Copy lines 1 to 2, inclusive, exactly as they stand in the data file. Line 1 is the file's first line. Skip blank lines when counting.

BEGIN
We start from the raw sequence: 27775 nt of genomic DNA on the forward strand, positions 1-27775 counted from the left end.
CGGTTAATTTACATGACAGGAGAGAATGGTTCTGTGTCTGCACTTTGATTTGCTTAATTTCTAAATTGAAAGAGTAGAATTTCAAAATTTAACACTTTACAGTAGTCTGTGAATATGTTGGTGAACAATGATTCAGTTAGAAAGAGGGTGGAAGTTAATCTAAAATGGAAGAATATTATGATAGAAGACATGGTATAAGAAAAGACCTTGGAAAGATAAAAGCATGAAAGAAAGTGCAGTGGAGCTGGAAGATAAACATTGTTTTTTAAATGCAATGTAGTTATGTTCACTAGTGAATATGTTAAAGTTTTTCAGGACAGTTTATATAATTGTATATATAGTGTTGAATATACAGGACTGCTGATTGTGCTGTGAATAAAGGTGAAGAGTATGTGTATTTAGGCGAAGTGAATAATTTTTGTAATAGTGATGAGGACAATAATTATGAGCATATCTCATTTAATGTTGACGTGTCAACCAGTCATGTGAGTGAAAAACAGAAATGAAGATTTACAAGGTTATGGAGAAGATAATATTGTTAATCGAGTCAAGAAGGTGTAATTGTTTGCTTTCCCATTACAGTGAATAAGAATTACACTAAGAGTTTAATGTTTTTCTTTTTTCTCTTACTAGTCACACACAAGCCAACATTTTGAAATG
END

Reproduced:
We start from the raw sequence: 27775 nt of genomic DNA on the forward strand, positions 1-27775 counted from the left end.
CGGTTAATTTACATGACAGGAGAGAATGGTTCTGTGTCTGCACTTTGATTTGCTTAATTTCTAAATTGAAAGAGTAGAATTTCAAAATTTAACACTTTACAGTAGTCTGTGAATATGTTGGTGAACAATGATTCAGTTAGAAAGAGGGTGGAAGTTAATCTAAAATGGAAGAATATTATGATAGAAGACATGGTATAAGAAAAGACCTTGGAAAGATAAAAGCATGAAAGAAAGTGCAGTGGAGCTGGAAGATAAACATTGTTTTTTAAATGCAATGTAGTTATGTTCACTAGTGAATATGTTAAAGTTTTTCAGGACAGTTTATATAATTGTATATATAGTGTTGAATATACAGGACTGCTGATTGTGCTGTGAATAAAGGTGAAGAGTATGTGTATTTAGGCGAAGTGAATAATTTTTGTAATAGTGATGAGGACAATAATTATGAGCATATCTCATTTAATGTTGACGTGTCAACCAGTCATGTGAGTGAAAAACAGAAATGAAGATTTACAAGGTTATGGAGAAGATAATATTGTTAATCGAGTCAAGAAGGTGTAATTGTTTGCTTTCCCATTACAGTGAATAAGAATTACACTAAGAGTTTAATGTTTTTCTTTTTTCTCTTACTAGTCACACACAAGCCAACATTTTGAAATG